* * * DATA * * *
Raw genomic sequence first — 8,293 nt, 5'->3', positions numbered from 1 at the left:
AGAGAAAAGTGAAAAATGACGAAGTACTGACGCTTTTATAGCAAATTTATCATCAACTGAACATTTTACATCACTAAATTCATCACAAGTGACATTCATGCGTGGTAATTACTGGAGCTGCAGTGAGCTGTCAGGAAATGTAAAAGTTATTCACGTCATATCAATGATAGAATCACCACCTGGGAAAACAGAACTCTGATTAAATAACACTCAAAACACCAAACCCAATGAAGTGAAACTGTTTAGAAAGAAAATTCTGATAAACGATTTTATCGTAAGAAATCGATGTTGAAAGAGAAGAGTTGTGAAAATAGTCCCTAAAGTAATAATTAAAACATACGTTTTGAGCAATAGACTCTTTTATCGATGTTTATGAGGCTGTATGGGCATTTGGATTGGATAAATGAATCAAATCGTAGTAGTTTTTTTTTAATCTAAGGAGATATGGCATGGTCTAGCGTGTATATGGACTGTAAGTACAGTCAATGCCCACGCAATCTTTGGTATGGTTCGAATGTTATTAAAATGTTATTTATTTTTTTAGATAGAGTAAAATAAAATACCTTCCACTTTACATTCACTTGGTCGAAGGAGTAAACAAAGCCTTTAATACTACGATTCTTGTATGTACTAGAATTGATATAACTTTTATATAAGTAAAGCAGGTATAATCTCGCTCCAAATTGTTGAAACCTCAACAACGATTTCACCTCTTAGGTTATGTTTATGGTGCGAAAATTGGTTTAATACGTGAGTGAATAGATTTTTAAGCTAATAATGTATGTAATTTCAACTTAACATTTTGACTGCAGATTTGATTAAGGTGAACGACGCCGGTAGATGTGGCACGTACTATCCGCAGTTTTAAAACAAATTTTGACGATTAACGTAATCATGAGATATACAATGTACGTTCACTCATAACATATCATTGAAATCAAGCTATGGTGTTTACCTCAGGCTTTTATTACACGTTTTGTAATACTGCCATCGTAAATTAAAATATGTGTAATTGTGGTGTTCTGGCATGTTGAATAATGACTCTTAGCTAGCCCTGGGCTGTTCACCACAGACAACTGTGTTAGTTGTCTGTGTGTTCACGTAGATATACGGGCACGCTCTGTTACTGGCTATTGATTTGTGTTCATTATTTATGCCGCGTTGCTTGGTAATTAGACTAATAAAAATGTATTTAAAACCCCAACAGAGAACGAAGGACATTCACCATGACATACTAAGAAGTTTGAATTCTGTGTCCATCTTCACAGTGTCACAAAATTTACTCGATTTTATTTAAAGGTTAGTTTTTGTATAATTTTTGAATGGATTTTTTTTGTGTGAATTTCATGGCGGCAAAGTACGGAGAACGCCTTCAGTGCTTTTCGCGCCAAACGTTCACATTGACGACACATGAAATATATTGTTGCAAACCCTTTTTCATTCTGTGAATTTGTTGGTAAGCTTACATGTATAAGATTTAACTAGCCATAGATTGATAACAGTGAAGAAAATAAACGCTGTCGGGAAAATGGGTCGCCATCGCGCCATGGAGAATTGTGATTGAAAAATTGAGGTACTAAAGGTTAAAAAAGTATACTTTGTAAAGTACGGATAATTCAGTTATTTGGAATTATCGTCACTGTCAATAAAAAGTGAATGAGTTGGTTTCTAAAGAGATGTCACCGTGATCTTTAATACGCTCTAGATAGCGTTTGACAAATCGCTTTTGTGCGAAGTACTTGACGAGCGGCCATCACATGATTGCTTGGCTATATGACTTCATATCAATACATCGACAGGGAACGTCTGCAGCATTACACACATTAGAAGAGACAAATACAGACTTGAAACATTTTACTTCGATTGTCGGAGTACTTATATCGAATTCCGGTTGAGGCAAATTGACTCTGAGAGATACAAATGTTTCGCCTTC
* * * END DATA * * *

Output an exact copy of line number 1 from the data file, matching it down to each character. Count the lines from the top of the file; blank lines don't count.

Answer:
Raw genomic sequence first — 8,293 nt, 5'->3', positions numbered from 1 at the left: